News Corp. CEO Rupert Murdoch's Pay Dips as Company Adjusts Board of Directors
Murdoch earned $30 million, down 10 percent, as former Secretary of Labor Elaine Chao and former Colombia President Alvaro Uribe are up for board seats.
News Corp. chairman and CEO Rupert Murdoch received a compensation package worth $30 million for the fiscal year ending in June, down about 10 percent.
He received $33.3 million for the previous fiscal year.
News Corp. president Chase Carey earned $24.8 million, down from $30.2 million.
Also on Tuesday, ahead of its plan to split into two companies, News Corp. announced a shakeup of its board of directors. Former U.S. Secretary of Elaine Chao and former president of Colombia Alvaro Uribe will stand for election at the stockholders meeting Oct. 16.
If the pair are elected, the News Corp. board would consist of two women and 13 men. As it stands now, Natalie Bancroft is the lone female director at the media conglomerate.
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Chao was secretary of Labor from 2001-09 un President George W. Bush. She has been a distinguished fellow of the Heritage Foundation and was CEO of United Way of America.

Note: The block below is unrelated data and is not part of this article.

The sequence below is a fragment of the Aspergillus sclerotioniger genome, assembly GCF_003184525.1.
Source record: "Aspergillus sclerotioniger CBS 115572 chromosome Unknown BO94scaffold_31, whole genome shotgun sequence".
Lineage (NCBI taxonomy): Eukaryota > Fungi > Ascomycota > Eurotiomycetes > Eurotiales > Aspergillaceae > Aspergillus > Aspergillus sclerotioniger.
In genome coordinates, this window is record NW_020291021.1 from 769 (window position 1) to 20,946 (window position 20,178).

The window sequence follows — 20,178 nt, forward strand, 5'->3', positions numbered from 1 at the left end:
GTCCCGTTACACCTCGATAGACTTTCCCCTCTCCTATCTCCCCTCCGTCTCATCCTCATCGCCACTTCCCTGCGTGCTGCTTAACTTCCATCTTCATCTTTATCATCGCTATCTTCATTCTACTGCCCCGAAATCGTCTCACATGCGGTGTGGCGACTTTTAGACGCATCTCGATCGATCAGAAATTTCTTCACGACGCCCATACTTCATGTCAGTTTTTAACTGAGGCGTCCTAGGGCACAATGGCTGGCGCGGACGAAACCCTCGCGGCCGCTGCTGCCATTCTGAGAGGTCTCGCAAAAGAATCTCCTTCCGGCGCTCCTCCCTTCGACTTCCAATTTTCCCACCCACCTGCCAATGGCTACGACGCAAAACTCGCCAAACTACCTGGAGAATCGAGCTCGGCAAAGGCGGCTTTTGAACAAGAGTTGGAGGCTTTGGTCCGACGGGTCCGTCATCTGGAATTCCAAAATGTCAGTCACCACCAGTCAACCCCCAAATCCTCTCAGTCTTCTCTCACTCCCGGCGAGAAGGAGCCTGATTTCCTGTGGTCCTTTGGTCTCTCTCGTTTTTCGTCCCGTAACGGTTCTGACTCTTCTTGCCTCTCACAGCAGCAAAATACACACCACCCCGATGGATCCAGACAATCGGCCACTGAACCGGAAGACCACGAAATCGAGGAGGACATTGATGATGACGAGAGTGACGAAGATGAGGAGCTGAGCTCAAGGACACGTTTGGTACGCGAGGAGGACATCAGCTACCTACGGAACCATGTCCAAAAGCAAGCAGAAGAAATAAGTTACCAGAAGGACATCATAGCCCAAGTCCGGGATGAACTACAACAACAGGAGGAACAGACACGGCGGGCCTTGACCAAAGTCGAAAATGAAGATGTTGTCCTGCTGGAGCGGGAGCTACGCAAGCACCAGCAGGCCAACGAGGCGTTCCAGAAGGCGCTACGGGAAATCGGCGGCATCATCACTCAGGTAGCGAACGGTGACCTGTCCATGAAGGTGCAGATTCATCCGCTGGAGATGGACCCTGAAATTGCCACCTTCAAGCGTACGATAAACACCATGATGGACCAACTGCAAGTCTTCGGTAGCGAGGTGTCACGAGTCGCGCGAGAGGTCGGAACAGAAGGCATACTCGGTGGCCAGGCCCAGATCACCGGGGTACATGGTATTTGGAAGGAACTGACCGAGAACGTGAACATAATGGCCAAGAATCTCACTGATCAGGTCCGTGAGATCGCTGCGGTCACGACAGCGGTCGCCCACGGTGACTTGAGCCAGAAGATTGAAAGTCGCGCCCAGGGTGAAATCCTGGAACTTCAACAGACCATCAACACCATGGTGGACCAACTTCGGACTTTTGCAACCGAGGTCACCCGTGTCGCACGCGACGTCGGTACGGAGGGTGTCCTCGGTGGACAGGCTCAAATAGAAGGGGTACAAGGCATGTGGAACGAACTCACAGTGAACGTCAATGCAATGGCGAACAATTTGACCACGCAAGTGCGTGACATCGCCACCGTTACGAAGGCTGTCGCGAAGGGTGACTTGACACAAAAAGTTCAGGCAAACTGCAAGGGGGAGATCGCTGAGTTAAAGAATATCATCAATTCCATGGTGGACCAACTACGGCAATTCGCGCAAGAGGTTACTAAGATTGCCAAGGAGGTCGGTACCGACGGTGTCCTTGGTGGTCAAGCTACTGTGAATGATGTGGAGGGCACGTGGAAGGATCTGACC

Uribe was president of Colombia from 2002-10.
News Corp. said current directors Andrew Knight and John Thornton will retire from the board after the upcoming meeting, while Arthur Siskind will serve as a director emeritus, attending meetings but not voting on resolutions.
"Elaine Chao’s notable career spans the public, private and nonprofit sectors," Murdoch said in a statement. "As secretary of Labor, she was recognized for her focus on empowering American workers, responding to globalization and improving our country’s competitiveness. Her vast experience leading complex, large-scale organizations will make her a valuable asset to the board.”
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Added Murdoch, “As president of Colombia, Alvaro Uribe was a transformative figure who saved his country’s democratic institutions, revitalized its economy and restored the security of its people. His outstanding leadership skills and international perspective will provide important insights into Latin America for our directors."